From Instrumental Biology published by University of Chicago Press:

From the philosophical reception of... [genetics] ...in the early sixties until the age of genetic engineering, reductionism was gospel. Now, like 'positivism', it is a term of derision and abuse for a doctrine widely repudiated in the philosophy of biology.

Here's a good example of the term being used by researchers in the context of animal behaviour research as a term for (overly?) mechanistic/robotic explanations in this paper:

Novartis Found Symp. 1998;213:176-86; discussion 186-92, 218-21.

What is wrong with reductionist explanations of behaviour?

Methodological reductionism has served biology well, but its problems in the study of behaviour include turning open systems into closed ones... I will exemplify these problems in the context of the study of behaviour. But the worst problem arises when reductionism becomes an ideology, especially in the context of human behaviour, when it makes the claims to explain complex social phenomena (e.g. violence, alcoholism, the gender division of labour or sexual orientation) in terms of disordered molecular biology or genes. In doing so, ideological reductionism manifests a cascade of errors in method and logic: reification, arbitrary agglomeration, improper quantification, confusion of statistical artefact with biological reality, spurious localization and misplaced causality.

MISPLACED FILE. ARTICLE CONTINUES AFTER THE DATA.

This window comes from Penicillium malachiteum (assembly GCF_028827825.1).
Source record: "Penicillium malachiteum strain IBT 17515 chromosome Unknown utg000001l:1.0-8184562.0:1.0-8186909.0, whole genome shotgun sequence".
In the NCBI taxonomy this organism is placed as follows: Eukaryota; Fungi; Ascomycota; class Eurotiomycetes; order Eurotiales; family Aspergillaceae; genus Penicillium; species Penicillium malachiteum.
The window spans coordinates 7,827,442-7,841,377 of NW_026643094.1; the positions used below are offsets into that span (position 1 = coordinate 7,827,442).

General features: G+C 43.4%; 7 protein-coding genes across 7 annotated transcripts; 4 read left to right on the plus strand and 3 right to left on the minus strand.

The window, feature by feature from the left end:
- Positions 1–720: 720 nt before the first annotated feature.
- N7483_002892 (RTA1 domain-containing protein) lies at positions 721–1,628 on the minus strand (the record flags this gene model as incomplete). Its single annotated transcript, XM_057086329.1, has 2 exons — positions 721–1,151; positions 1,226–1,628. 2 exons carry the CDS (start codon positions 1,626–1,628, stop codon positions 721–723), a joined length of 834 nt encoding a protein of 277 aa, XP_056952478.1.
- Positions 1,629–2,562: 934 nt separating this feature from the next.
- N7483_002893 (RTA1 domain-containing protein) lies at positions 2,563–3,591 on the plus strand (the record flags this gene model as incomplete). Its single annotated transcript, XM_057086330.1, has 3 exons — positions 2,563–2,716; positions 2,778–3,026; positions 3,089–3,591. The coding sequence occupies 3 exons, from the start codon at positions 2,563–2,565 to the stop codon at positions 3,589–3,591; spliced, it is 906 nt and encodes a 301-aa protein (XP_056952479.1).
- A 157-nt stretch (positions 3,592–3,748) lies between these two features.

You'll seldom catch a self-respecting researcher using terms like "robotic" in a serious article, but that's not far from what they're getting at here. Here's one example from an introduction to cognitive psychology (my bold, also, I fixed a typo...):